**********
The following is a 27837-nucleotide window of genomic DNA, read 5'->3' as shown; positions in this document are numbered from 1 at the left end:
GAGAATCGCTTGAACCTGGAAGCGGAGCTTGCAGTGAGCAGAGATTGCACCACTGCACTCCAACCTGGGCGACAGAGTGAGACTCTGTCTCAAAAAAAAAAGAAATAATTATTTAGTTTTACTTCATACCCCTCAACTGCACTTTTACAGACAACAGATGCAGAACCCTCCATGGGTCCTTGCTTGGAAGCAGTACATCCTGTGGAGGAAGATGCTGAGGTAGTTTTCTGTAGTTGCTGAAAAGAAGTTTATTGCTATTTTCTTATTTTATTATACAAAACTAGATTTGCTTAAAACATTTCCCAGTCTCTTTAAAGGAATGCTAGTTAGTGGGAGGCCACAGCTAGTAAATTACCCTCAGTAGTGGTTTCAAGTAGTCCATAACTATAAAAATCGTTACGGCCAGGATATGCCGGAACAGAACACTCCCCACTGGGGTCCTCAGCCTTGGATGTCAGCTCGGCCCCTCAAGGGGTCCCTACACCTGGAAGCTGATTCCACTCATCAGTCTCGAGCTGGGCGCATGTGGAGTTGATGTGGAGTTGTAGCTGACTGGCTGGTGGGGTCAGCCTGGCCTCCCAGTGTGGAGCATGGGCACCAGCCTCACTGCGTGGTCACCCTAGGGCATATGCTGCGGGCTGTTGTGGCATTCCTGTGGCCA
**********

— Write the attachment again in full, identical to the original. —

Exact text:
The following is a 27837-nucleotide window of genomic DNA, read 5'->3' as shown; positions in this document are numbered from 1 at the left end:
GAGAATCGCTTGAACCTGGAAGCGGAGCTTGCAGTGAGCAGAGATTGCACCACTGCACTCCAACCTGGGCGACAGAGTGAGACTCTGTCTCAAAAAAAAAAGAAATAATTATTTAGTTTTACTTCATACCCCTCAACTGCACTTTTACAGACAACAGATGCAGAACCCTCCATGGGTCCTTGCTTGGAAGCAGTACATCCTGTGGAGGAAGATGCTGAGGTAGTTTTCTGTAGTTGCTGAAAAGAAGTTTATTGCTATTTTCTTATTTTATTATACAAAACTAGATTTGCTTAAAACATTTCCCAGTCTCTTTAAAGGAATGCTAGTTAGTGGGAGGCCACAGCTAGTAAATTACCCTCAGTAGTGGTTTCAAGTAGTCCATAACTATAAAAATCGTTACGGCCAGGATATGCCGGAACAGAACACTCCCCACTGGGGTCCTCAGCCTTGGATGTCAGCTCGGCCCCTCAAGGGGTCCCTACACCTGGAAGCTGATTCCACTCATCAGTCTCGAGCTGGGCGCATGTGGAGTTGATGTGGAGTTGTAGCTGACTGGCTGGTGGGGTCAGCCTGGCCTCCCAGTGTGGAGCATGGGCACCAGCCTCACTGCGTGGTCACCCTAGGGCATATGCTGCGGGCTGTTGTGGCATTCCTGTGGCCA